The Book of Fifty Irish Writers
They were rogues, adventurers, idealists, romantics, shrinking violets, ego maniacs and all the other wonders and failures of human nature besides. The men and women of established Irish Literature were once living, breathing people – ‘The Book of Irish Writers' releases them from their dust jackets and brings them to life!
Through this chronological series of easily digestible short programmes, the listener will be led in a clear and entertaining way through what might be considered by some as a stuffy and academic subject – Irish Literature! By illuminating the lives of our famous and forgotten writers – with all their foibles, weaknesses, triumphs and tragedies unveiled – the series will be a gripping listen for all those who enjoy social history, great characters and a good story!
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Chapter 46 - Sam Hanna Bell, 1909 - 1990
Sam Hanna Bell was born in Glasgow to an Ulster Scots Family. His Father died when Sam was 9 and the Bells moved back to his mother's family farm near Strangford Lough. Hw wrote about the area in his first novel, 'December Bride'..
Bell became a features producer for BBC Northern Ireland in 1945. His many programmes about life in Northern ireland were pioneering, since the BBC had not previously paid much attention to folklore, country customs, or traditional music.
Sam was a mainstay of the intellectual and cultural life of Belfast from the 1940s until his death - his legacy is that he used his position in the BBC and Arts Council, to encourage many younger writers and broadcasters.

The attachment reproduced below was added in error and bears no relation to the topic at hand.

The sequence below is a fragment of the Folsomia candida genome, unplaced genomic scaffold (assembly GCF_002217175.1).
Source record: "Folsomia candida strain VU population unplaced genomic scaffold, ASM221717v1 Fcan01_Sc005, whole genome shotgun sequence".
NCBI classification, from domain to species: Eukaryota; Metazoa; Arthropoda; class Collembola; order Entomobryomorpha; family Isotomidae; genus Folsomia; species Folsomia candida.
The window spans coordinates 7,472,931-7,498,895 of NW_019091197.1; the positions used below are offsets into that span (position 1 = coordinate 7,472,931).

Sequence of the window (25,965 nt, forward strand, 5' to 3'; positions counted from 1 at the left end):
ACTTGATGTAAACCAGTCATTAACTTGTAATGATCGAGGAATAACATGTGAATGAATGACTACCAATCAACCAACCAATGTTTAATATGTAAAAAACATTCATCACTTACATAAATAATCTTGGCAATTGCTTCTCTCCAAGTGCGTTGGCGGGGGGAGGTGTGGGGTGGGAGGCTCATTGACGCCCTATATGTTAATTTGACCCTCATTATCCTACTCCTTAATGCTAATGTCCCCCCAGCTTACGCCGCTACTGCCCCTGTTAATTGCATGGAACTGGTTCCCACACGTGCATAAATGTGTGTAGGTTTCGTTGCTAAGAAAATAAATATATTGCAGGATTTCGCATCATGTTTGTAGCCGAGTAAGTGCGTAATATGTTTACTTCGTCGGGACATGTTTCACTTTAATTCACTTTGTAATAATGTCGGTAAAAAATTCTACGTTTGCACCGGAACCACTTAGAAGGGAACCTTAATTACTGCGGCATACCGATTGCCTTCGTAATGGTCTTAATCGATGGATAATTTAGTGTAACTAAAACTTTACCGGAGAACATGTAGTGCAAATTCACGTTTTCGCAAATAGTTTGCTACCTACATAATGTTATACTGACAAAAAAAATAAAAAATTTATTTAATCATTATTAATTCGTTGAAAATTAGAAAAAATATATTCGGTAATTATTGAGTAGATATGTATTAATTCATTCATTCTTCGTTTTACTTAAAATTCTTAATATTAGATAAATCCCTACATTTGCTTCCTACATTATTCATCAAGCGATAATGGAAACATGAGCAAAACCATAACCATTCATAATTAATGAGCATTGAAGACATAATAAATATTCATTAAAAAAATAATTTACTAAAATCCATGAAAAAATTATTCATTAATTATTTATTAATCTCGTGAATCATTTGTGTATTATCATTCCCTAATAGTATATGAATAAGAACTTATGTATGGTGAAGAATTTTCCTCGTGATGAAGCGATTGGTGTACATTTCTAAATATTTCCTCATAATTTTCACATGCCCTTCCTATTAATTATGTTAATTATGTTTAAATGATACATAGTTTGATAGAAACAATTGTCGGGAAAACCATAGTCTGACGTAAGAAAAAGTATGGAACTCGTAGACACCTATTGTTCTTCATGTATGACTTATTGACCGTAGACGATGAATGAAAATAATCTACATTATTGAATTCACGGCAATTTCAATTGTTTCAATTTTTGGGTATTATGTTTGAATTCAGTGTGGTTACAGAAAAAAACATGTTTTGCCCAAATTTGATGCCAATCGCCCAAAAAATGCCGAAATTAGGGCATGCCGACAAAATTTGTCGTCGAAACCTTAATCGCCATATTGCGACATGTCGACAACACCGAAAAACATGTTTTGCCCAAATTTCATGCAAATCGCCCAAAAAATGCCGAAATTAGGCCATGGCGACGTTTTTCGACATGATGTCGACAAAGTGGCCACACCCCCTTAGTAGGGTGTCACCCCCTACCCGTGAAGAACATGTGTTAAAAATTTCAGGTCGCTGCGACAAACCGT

Chapter 47 - Flann O'Brien, 1911 - 1966
Brian Ó Nualláin was born in Strabane to an Irish-speaking family. As a writer he would call himself Flann O'Brien, Myles na Gopaleen, and a host of other names.
He's best known for his comic novels, 'At Swim-Two-Birds', 'An Béal Bocht', and 'The Third Policeman'.
He also wrote a coloumn for the Irish Times called 'Cruiskeen Lawn', this ran ran for 25 years and is a great comic masterpiece - full of satire, very bad puns, mad inventions and a host of characters.
Chapter 48 - Brian Moore, 1921 - 1999
Brian Moore was born in the North of Belfast in 1921 into a middle-class Catholic family. His father was a surgeon and strongly nationalist.
A family story relates that Moores's mother went into labour because of shots fired by British troops outside the house. As a result his family nickname was 'Bomber'.
Moore os probably best known for his first novel, 'The Lonely Passion of Judith Hearne', the tragic story of and ageing, alcoholic spinster who is slowly descending into poverty.
Chapter 49 - John McGahern, 1934 - 2006
John McGahern's first two novels, 'The Barracks' and 'The Dark' are revelatory about Irish society. They detail a world in which, as McGahern puts it, "Violence reigned as often as not in the homes. One of the compounds at its base was sexual sickness. Such honesty was very much ahead of its time.
He is perhaps best known for 'Amongst Women'. Published in 1990, its account of the Moran family as their tyrannical father dies doesnt just look unsparingly at rural life, it summarises a whole phase of Irish social history.
McGahern wrote stories in such a way that no one could ever consider the characters in the them as anything but important. As he put it in a late interview, "The dominant units in Irish society are the family and the locality. The idea was that the whole world would grow out from that small space."
Chapter 50 - Stewart Parker, 1941 - 1988
Stewart Parker was interested in everything. His plays deal with topics as diverse as the Titanic, bicycles, politics, pop music, magic, James Joyce, history, clowns, Dion Boucicault, religion and urban planning! But this represents only a fraction of the energy and ideas that he generated.
All of his work follows the pattern of taking serious subjects and treating them playfully.
When Stewart Parker died in 1988, aged only 47, he had written some 20 plays for radio, television and theatre. We will never know what more he might have done.